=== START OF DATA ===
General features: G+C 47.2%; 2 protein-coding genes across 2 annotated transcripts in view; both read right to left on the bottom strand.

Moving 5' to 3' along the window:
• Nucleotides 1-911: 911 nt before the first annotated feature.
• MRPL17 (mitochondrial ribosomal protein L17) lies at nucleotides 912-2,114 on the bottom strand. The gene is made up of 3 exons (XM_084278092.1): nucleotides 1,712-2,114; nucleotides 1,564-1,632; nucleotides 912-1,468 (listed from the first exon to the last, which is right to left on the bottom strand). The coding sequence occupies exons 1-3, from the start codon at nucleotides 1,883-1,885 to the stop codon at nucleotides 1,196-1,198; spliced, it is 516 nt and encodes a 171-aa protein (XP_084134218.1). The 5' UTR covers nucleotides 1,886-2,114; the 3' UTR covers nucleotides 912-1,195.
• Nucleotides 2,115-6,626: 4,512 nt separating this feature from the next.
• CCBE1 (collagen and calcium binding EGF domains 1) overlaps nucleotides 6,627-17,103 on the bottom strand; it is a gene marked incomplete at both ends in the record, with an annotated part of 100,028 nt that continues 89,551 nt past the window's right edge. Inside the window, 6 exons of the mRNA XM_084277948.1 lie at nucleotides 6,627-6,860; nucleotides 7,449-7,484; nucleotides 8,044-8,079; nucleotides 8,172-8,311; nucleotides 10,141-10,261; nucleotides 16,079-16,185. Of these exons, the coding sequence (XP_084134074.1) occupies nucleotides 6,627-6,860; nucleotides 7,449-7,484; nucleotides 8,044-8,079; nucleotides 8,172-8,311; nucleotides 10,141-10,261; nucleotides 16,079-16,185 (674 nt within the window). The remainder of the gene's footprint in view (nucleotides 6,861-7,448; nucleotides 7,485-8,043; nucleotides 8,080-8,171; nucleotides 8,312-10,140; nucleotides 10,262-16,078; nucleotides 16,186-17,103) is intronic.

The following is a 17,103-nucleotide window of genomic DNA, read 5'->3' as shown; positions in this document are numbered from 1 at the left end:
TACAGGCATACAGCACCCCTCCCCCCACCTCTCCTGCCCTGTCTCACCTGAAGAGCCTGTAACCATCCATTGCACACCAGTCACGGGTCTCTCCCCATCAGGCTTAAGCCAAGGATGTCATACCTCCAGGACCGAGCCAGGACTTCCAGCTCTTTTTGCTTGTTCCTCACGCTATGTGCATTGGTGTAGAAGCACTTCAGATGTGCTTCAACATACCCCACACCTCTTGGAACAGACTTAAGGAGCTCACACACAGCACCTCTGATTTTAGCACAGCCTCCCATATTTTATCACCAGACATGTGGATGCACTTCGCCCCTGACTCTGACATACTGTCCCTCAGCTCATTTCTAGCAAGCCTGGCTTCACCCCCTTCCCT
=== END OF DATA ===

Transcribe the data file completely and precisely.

General features: G+C 47.2%; 2 protein-coding genes across 2 annotated transcripts in view; both read right to left on the bottom strand.

Moving 5' to 3' along the window:
• Nucleotides 1-911: 911 nt before the first annotated feature.
• MRPL17 (mitochondrial ribosomal protein L17) lies at nucleotides 912-2,114 on the bottom strand. The gene is made up of 3 exons (XM_084278092.1): nucleotides 1,712-2,114; nucleotides 1,564-1,632; nucleotides 912-1,468 (listed from the first exon to the last, which is right to left on the bottom strand). The coding sequence occupies exons 1-3, from the start codon at nucleotides 1,883-1,885 to the stop codon at nucleotides 1,196-1,198; spliced, it is 516 nt and encodes a 171-aa protein (XP_084134218.1). The 5' UTR covers nucleotides 1,886-2,114; the 3' UTR covers nucleotides 912-1,195.
• Nucleotides 2,115-6,626: 4,512 nt separating this feature from the next.
• CCBE1 (collagen and calcium binding EGF domains 1) overlaps nucleotides 6,627-17,103 on the bottom strand; it is a gene marked incomplete at both ends in the record, with an annotated part of 100,028 nt that continues 89,551 nt past the window's right edge. Inside the window, 6 exons of the mRNA XM_084277948.1 lie at nucleotides 6,627-6,860; nucleotides 7,449-7,484; nucleotides 8,044-8,079; nucleotides 8,172-8,311; nucleotides 10,141-10,261; nucleotides 16,079-16,185. Of these exons, the coding sequence (XP_084134074.1) occupies nucleotides 6,627-6,860; nucleotides 7,449-7,484; nucleotides 8,044-8,079; nucleotides 8,172-8,311; nucleotides 10,141-10,261; nucleotides 16,079-16,185 (674 nt within the window). The remainder of the gene's footprint in view (nucleotides 6,861-7,448; nucleotides 7,485-8,043; nucleotides 8,080-8,171; nucleotides 8,312-10,140; nucleotides 10,262-16,078; nucleotides 16,186-17,103) is intronic.

The following is a 17,103-nucleotide window of genomic DNA, read 5'->3' as shown; positions in this document are numbered from 1 at the left end:
TACAGGCATACAGCACCCCTCCCCCCACCTCTCCTGCCCTGTCTCACCTGAAGAGCCTGTAACCATCCATTGCACACCAGTCACGGGTCTCTCCCCATCAGGCTTAAGCCAAGGATGTCATACCTCCAGGACCGAGCCAGGACTTCCAGCTCTTTTTGCTTGTTCCTCACGCTATGTGCATTGGTGTAGAAGCACTTCAGATGTGCTTCAACATACCCCACACCTCTTGGAACAGACTTAAGGAGCTCACACACAGCACCTCTGATTTTAGCACAGCCTCCCATATTTTATCACCAGACATGTGGATGCACTTCGCCCCTGACTCTGACATACTGTCCCTCAGCTCATTTCTAGCAAGCCTGGCTTCACCCCCTTCCCT